Absentia Netflix Streaming | Amazon Instant Video | DVD | Blu-ray
Directed by Mike Flanagan
Written by Mike Flanagan
Starring Katie Parker, Courtney Bell, Dave Levine, Justin Gordon, Morgan Peter Brown
Fallback Plan Productions
Run time: 87 minutes
Originally Released: March 3, 2011
A good buddy of mine made a passionate plea on Facebook for someone to watch a particular horror movie currently on Netflix Instant. His plea intrigued me not because of a plot description, nor because of an actor we like; but rather his comment that this horror film was completely cliche-free. In a world where even the biggest grossing horror films are filled to the brims with jump scares, musical cues, and special effects, I am fortunate to find and recommend Mike Flanagan‘s 2011 film, Absentia; or as I am now calling it, the “cure for the modern horror film.”
Courtney Ball plays Tricia. Seven years ago her husband Daniel (Morgan Peter Brown) up and disappeared. The film opens with pregnant Tricia walking through her neighborhood including the dark and creepy freeway underpass tunnel, replacing the tattered missing persons signs with “the last batch” of new ones. You see, you can’t declare a missing person dead for seven years, and the date is quickly approaching on Daniel. Tricia’s younger sister Callie (Katie Parker), fresh out of rehab, moves in to soften the blow and help her sister move on, perhaps with Detective Mallory (Dave Levine) who is the daddy of Tricia’s unborn baby.
Callie tries to kill time by going on morning jogs, usually starting through the tunnel across the street from Tricia’s home. One day Callie sees a frantically thin and mumbling man who appears homeless and sick. He tries to give her some assorted items and asks for “trade.” Soon the man’s trade is showing up in Tricia’s home under Callie’s pillow. A break-in? Or is there something more mysterious going on? Tricia meanwhile, is haunted by ghostly visions of Daniel (her psychologist calls them lucid dreams). Soon Daniel is declared “dead in absentia” and things can finally get back to normal for Tricia and Detective Mallory. Except their first date is immediately interrupted by a returned Daniel; thin, pale and looking like he escaped a POW camp in Hell.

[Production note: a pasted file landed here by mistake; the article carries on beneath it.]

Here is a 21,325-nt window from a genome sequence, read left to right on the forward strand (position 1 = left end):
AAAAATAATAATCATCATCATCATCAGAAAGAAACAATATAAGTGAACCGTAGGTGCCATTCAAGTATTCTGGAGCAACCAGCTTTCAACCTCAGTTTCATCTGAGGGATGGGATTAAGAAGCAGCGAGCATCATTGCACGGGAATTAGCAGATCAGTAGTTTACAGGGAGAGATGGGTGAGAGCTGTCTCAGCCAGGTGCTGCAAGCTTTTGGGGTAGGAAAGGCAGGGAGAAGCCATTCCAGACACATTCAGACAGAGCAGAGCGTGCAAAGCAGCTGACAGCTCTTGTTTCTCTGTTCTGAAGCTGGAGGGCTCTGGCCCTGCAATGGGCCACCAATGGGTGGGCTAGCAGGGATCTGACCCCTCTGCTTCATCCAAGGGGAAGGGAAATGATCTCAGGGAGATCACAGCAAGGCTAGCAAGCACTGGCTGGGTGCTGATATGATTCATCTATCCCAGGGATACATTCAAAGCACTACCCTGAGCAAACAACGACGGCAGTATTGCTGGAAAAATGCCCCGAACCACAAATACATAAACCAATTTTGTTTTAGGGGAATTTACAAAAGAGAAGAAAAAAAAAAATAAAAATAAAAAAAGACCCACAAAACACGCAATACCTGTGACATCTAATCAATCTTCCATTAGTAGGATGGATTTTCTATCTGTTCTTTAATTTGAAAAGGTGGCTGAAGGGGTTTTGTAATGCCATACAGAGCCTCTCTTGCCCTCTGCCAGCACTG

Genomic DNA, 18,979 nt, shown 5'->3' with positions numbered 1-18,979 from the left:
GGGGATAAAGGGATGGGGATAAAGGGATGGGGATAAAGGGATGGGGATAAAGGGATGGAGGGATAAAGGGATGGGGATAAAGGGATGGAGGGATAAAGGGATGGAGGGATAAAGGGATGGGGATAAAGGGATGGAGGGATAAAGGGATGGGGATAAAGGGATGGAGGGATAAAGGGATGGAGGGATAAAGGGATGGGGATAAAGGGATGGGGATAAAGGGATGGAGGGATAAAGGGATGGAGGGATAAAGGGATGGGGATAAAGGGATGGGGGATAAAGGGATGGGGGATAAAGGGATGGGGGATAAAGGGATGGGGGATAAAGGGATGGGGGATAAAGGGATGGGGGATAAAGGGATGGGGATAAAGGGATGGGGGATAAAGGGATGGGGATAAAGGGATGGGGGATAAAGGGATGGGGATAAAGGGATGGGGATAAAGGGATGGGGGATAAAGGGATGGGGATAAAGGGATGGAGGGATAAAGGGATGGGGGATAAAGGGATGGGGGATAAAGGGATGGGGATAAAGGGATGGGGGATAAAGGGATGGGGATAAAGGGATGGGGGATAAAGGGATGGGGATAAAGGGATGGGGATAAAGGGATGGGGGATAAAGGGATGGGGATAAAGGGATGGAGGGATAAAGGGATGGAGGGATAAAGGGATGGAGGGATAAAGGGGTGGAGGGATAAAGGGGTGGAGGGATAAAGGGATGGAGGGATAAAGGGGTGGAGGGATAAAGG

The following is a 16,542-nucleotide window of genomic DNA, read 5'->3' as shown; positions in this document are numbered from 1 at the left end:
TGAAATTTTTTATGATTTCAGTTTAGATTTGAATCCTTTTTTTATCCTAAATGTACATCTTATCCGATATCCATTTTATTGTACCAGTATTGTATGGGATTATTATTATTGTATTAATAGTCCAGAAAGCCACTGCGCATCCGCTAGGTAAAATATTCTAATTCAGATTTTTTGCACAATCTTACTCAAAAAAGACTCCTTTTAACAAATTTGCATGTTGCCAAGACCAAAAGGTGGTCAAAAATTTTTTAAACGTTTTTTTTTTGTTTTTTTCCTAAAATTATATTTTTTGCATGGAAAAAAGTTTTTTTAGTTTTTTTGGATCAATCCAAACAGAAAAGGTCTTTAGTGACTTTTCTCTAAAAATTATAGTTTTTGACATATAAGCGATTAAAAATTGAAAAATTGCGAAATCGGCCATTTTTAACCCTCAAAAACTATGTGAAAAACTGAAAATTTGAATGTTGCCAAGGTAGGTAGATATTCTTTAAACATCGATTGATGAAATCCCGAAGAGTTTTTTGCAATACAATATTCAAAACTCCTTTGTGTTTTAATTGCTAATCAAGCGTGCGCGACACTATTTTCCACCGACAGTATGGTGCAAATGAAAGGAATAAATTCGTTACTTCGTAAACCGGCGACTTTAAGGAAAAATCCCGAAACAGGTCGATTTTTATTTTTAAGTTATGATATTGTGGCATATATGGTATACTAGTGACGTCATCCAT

Any other plot points would ruin the film. But the surprises for me were not so much in the film itself, but rather what was missing: the cliches. My friend Chris was right. Director Mike Flanagan (Oculus) somehow crafted a 90-minute gem of a horror film with none of the boring and tired go-to trademarks of the genre. Whereas a film like Annabelle or even the beloved The Conjuring rely so heavily on musical score to induce screams or jump scares to rattle the audiences, Absentia uses perfect restraint. The film is at the same time a supernatural ghost story, a tale of human loss and paranoia, and a Lovecraftian creature-filled descent into madness. It reminded me a lot of Lovecraft’s Rats in the Wall. Perhaps an alternate title should be “Rats in the Tunnel.”
Absentia deserves a better fate than sitting in Netflix horror queues. It should be a case-study in how to make an effective, scary, and moving horror film without tricking the audience. Horror at its core is about producing raw emotions and eating at the viewers’ nerves. That’s why Spielberg used John Williams Jaws theme early and then in that historic moment when the shark popped out of the water, there was eerie calm and quiet. John Carpenter used musical cues better than almost anyone in the genre, but that was when he was creating the cliches and paying homage to Hitchcock. It’s been nearly 40 years since Halloween. Films like Absentia prove that modern horror can and should move past the cliches. A lesser film would tack on a more paint-by-numbers ending fearing the audience “wouldn’t get it.” A lesser film uses schlocky special effects. Unfortunately, as we’ve seen at the box office, cliches sell tickets. Go out of your way to find and see Absentia. It is a terrific little movie.
Absentia is available for free on Netflix with a paid monthly subscription. It is also available for purchase on DVD and Blu-Ray, as well as on Amazon Instant Video for a $4.99 rental fee.